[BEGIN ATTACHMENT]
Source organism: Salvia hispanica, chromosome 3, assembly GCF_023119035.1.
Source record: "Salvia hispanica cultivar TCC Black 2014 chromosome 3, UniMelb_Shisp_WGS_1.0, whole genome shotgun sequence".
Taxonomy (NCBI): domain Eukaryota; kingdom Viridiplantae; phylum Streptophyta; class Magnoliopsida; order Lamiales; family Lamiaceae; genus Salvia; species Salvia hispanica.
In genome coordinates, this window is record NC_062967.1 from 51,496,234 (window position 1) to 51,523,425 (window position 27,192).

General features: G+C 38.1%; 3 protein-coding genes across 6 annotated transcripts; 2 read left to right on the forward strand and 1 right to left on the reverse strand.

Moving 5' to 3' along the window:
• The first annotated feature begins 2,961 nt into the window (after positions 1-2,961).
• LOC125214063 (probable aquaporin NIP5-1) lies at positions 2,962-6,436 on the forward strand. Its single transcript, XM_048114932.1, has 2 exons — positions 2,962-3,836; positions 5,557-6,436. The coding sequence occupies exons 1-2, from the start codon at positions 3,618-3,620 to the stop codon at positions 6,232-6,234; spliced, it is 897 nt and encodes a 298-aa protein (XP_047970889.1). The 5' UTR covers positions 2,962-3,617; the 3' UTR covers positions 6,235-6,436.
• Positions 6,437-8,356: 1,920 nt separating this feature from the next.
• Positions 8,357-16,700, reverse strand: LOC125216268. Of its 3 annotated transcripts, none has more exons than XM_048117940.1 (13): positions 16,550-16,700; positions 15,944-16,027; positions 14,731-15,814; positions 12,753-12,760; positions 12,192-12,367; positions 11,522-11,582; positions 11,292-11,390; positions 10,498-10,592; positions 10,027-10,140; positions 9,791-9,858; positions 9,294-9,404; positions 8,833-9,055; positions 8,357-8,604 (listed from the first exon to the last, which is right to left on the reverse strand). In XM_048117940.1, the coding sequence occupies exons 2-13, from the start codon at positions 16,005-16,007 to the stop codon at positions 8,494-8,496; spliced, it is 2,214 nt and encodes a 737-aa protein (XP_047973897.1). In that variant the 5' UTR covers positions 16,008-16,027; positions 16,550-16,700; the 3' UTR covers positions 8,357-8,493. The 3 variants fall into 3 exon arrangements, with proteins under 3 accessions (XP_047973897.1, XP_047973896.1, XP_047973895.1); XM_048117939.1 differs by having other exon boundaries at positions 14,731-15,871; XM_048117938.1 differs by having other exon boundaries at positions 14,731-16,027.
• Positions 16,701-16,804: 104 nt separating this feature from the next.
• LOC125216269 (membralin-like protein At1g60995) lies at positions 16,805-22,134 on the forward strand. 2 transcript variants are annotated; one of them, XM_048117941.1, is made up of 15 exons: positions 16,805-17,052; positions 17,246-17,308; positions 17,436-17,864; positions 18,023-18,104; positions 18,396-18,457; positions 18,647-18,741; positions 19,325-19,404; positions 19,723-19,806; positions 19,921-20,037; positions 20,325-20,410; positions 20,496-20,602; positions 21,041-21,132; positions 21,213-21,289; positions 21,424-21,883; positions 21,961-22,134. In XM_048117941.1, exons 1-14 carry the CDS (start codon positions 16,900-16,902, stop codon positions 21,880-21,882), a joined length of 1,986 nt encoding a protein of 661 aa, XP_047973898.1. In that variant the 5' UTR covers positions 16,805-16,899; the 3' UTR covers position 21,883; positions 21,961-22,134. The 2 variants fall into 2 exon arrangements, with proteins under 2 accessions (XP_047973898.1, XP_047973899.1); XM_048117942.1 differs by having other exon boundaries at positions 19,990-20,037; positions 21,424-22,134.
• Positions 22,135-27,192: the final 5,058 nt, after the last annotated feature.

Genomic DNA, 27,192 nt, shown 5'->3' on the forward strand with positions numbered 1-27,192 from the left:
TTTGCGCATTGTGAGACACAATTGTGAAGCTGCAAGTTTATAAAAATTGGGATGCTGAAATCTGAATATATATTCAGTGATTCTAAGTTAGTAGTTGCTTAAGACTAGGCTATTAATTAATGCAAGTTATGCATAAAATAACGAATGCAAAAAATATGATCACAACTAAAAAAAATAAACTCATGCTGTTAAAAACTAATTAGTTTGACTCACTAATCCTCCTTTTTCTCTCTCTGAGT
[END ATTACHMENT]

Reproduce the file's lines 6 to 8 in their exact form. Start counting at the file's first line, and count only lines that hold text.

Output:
Moving 5' to 3' along the window:
• The first annotated feature begins 2,961 nt into the window (after positions 1-2,961).
• LOC125214063 (probable aquaporin NIP5-1) lies at positions 2,962-6,436 on the forward strand. Its single transcript, XM_048114932.1, has 2 exons — positions 2,962-3,836; positions 5,557-6,436. The coding sequence occupies exons 1-2, from the start codon at positions 3,618-3,620 to the stop codon at positions 6,232-6,234; spliced, it is 897 nt and encodes a 298-aa protein (XP_047970889.1). The 5' UTR covers positions 2,962-3,617; the 3' UTR covers positions 6,235-6,436.